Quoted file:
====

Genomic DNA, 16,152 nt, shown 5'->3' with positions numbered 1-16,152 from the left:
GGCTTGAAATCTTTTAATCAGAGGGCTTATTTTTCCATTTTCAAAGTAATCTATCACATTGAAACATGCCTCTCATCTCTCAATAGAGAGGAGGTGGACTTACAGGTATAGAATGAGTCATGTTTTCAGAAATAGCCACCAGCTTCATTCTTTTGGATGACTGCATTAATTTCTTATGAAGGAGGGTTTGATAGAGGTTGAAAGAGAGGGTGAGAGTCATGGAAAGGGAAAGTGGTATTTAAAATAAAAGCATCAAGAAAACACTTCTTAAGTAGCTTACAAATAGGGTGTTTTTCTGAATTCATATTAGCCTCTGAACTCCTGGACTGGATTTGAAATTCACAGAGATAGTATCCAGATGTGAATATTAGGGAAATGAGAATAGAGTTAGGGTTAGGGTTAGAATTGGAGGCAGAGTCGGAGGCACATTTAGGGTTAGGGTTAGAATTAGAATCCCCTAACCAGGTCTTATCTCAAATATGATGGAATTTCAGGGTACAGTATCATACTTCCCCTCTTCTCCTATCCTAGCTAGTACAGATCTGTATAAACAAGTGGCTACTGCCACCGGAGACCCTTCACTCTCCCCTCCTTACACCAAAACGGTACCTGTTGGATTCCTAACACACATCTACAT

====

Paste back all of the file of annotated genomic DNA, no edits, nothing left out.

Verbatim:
Genomic DNA, 16,152 nt, shown 5'->3' with positions numbered 1-16,152 from the left:
GGCTTGAAATCTTTTAATCAGAGGGCTTATTTTTCCATTTTCAAAGTAATCTATCACATTGAAACATGCCTCTCATCTCTCAATAGAGAGGAGGTGGACTTACAGGTATAGAATGAGTCATGTTTTCAGAAATAGCCACCAGCTTCATTCTTTTGGATGACTGCATTAATTTCTTATGAAGGAGGGTTTGATAGAGGTTGAAAGAGAGGGTGAGAGTCATGGAAAGGGAAAGTGGTATTTAAAATAAAAGCATCAAGAAAACACTTCTTAAGTAGCTTACAAATAGGGTGTTTTTCTGAATTCATATTAGCCTCTGAACTCCTGGACTGGATTTGAAATTCACAGAGATAGTATCCAGATGTGAATATTAGGGAAATGAGAATAGAGTTAGGGTTAGGGTTAGAATTGGAGGCAGAGTCGGAGGCACATTTAGGGTTAGGGTTAGAATTAGAATCCCCTAACCAGGTCTTATCTCAAATATGATGGAATTTCAGGGTACAGTATCATACTTCCCCTCTTCTCCTATCCTAGCTAGTACAGATCTGTATAAACAAGTGGCTACTGCCACCGGAGACCCTTCACTCTCCCCTCCTTACACCAAAACGGTACCTGTTGGATTCCTAACACACATCTACAT